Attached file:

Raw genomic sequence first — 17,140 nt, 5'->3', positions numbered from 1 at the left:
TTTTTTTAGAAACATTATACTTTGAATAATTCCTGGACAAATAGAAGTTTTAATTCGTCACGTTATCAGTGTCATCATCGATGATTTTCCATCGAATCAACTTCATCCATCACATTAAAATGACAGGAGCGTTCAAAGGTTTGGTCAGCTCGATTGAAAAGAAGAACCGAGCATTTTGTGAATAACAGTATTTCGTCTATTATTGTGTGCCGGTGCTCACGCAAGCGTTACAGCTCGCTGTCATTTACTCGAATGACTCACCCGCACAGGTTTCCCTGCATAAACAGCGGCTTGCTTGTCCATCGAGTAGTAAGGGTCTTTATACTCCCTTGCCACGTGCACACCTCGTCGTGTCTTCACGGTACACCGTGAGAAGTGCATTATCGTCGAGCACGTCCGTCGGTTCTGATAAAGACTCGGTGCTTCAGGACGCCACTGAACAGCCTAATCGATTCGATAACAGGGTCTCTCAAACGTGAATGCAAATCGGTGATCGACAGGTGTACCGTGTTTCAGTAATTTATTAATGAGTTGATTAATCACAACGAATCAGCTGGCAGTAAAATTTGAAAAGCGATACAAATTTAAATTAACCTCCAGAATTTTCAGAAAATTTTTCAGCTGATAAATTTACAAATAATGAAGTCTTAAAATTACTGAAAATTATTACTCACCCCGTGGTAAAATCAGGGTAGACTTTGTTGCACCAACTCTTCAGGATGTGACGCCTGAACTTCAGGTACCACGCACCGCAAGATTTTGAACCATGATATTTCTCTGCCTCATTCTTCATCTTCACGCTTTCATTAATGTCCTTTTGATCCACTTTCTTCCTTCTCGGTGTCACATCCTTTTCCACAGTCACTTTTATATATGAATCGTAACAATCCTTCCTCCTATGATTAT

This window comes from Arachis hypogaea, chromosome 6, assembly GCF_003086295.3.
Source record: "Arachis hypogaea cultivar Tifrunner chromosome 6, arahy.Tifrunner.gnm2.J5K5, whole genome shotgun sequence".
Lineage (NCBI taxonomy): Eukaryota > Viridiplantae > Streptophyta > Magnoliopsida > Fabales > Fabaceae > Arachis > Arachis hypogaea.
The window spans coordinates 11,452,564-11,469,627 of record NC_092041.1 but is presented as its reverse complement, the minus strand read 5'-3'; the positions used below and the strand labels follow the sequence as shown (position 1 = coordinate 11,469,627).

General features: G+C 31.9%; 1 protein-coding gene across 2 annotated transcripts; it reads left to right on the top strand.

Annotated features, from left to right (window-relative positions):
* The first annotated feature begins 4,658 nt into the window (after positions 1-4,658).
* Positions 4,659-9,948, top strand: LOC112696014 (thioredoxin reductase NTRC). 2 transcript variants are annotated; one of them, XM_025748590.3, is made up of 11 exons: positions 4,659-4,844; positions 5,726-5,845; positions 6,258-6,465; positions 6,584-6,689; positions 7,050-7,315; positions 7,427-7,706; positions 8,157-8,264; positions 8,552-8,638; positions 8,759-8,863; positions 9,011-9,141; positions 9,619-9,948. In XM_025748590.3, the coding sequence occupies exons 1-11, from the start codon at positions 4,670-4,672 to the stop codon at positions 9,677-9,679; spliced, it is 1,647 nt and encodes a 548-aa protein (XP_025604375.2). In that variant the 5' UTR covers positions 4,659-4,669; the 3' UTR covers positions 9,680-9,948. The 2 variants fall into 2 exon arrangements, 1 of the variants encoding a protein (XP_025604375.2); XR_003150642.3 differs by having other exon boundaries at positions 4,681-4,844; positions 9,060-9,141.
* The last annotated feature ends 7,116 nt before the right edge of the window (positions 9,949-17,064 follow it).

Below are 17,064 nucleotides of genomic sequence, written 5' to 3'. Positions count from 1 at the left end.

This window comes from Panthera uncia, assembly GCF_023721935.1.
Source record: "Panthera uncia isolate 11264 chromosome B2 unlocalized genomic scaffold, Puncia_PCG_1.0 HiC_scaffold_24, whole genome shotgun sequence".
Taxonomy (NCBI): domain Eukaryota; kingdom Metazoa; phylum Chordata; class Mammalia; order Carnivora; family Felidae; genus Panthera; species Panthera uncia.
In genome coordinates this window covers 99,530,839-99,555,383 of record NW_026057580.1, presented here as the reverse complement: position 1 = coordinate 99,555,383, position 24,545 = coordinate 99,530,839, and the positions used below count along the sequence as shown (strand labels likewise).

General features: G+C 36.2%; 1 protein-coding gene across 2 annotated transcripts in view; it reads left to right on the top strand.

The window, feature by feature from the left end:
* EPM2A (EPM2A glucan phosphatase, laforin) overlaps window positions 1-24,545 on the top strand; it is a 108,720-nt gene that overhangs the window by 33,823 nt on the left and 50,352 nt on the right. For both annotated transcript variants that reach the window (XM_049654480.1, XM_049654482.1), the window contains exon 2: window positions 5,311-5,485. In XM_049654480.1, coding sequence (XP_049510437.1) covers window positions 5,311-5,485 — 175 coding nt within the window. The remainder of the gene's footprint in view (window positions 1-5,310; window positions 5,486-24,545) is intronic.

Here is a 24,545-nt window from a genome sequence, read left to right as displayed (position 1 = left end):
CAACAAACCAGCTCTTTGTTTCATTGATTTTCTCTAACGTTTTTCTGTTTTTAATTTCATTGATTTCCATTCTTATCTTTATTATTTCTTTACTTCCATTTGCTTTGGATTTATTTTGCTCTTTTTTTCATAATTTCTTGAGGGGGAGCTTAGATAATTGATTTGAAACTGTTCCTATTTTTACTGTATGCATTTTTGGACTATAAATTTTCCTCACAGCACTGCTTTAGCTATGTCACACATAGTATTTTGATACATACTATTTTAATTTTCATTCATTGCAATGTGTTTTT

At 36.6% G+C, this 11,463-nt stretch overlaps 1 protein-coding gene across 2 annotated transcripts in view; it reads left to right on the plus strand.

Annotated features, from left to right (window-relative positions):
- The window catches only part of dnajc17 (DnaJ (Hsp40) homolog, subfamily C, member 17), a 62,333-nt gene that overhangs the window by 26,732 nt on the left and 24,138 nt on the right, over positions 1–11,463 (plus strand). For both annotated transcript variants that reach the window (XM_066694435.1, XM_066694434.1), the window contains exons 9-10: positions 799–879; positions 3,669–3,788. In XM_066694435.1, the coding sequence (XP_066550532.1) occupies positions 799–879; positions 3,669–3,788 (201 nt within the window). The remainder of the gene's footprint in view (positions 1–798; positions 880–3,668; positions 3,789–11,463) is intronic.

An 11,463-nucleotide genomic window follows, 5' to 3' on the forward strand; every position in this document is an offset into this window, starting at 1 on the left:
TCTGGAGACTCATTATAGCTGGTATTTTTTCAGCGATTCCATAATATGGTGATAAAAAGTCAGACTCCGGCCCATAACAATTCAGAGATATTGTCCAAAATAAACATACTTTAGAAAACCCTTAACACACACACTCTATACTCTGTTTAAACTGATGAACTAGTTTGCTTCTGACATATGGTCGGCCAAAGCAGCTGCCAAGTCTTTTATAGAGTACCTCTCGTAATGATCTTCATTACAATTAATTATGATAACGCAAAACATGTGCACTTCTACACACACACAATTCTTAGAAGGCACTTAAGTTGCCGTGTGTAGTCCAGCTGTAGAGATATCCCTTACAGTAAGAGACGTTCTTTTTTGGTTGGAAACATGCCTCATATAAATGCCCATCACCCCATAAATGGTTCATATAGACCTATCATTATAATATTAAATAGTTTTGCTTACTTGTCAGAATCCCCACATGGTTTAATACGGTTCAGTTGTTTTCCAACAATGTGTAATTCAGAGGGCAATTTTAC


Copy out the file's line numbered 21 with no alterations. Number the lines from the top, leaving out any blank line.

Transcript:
CAACAAACCAGCTCTTTGTTTCATTGATTTTCTCTAACGTTTTTCTGTTTTTAATTTCATTGATTTCCATTCTTATCTTTATTATTTCTTTACTTCCATTTGCTTTGGATTTATTTTGCTCTTTTTTTCATAATTTCTTGAGGGGGAGCTTAGATAATTGATTTGAAACTGTTCCTATTTTTACTGTATGCATTTTTGGACTATAAATTTTCCTCACAGCACTGCTTTAGCTATGTCACACATAGTATTTTGATACATACTATTTTAATTTTCATTCATTGCAATGTGTTTTT